TWO NATIONS AT WAR. ONE GIRL CAUGHT IN THE MIDDLE.
Rain Aranoza is a teenage bomber-pilot from Rodina, a nation of science and fact ruled by the all knowing Aura, where the belief in witches or any type of superstition is outlawed. Rain's regiment is made up of only teenage girls and their role is vital to the war effort against the Crux, a nation of faith and belief, where nature and God are celebrated and worshipped.
But Rain is struggling with another battle. She's always had a sense that her nature is different from everyone else's, and that a dormant power threatens to burst out of her.
When she encounters a young Scrutiner she falls in love with him, but is torn between what she has been taught is right, and what feels right. As her understanding of her latent power grows, the enemy threatens both her friends and her love. She can no longer ignore the power but she must choose how she uses it ...
But what will she lose in the process?
L. J. Adlington is a writer, actress and costume historian. She lives in the north of England with a cat the size of a small armchair. She loves climbing volcanoes, watching crime dramas and reading fairy-tales. She is very good at eating chocolate. Her novels for teenagers weave together past, present, future and fantasy. Her latest novel Night Witches is set on a war-torn world, with a darkly complex and powerful heroine.
A thrilling read, with a powerful love story, set in a resonant fantasy world. Like the best fantasy books, it creates a new world which has parallels with our own. Addlington is a great storyteller and this ia a gripping and rewarding read. — The School Librarian
An author who has made something of a speciality of weaving real historical threads into the imagined worlds of her futuristic novels. Classy...this is a complex novel which draws you into a world which feels both imaginatively strange and absorbingly familiar in these days of intense debate about 'God delusions'. I applaud it. — Books for Keeps
There's a real sense of genuine female empowerment in this book. Interesting, exciting and moreish. — The BookBag
PRAISE FOR THE DIARY OF PELLY D:
'a convincingly told and gripping story'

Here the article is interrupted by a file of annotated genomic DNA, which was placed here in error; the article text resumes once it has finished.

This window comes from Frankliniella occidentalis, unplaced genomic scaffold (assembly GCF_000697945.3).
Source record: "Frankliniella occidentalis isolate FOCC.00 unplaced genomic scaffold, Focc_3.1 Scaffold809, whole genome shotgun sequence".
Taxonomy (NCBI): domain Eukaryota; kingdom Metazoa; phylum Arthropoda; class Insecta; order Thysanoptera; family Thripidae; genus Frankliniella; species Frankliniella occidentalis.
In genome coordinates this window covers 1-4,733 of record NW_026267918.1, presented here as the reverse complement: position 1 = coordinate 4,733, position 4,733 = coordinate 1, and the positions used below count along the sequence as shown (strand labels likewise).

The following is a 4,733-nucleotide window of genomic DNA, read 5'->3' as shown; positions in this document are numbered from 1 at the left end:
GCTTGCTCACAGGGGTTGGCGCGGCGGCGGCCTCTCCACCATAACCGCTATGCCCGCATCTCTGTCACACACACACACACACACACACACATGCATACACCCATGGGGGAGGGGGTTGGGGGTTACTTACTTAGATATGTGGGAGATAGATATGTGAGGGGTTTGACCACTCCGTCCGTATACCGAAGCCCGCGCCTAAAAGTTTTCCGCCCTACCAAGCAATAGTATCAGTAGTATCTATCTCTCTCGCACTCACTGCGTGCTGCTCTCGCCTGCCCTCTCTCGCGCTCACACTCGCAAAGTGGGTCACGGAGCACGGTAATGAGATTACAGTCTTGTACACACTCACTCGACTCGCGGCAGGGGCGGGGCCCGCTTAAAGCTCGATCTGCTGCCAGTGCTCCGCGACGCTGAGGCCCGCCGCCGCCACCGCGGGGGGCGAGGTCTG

... catches you by the throat and it doesn't let you go even when you have read the last paragraph. This is a brilliant example of storytelling at its most seductive ... a fastpaced, utterly absorbing novel that is hard to put down ... — Sunday Morning Post, John Millen
L J Adlington's spare and concise voice brings Pelly D vividly to life ... will intrigue and grip from the first diary entry to the open-ended and chilling conclusion. — Pocklington Post
Written in the breathless, racy style of a young teenager, Pelly's diaries just keep you reading ... It gives an old theme a fresh twist ... — York Evening Press
... a clever, unusual story that readers looking for something different will find captivating. The book reveals its secrets slowly with maximum impact. — South China Morning Post
Adlington has crafted an original and disturbing dystopian fantasy told in a smart and sympathetic teen voice. — Booklist
This book is one thing: amazing. — Voya
'In this powerful debut novel, Adlington deftly sketches in the background to Pelly D's increasingly totalitarian world, whilst allowing her sparky heroine centre stage.' — Books for Keeps September 05
A stunning novel: a gripping page-turner. — The Press
Crammed with surprises... enjoyable and fast moving. — School Librarian
A lively and compelling story that takes and interesting perspective to German WW2 history. — hackwriters
There's a real sense of genuine female empowerment in this book. Interesting, exciting, and moreish. — Bookbag
A willing exception for anything by LJ Adlington, an author who has made something of a speciality of weaving real historical threads into the imagined worlds of her futuristic novels. A complex novel which feels both imaginatively strange, and absorbingly familiar... I highly applaud it. * * * * — Books for Keeps
Thrilling... with a powerful love story. Like the best fantasy books, it creates a new world which has parallels with our own. Adlington is a great storyteller and this is a gripping and rewarding read. — School Librarian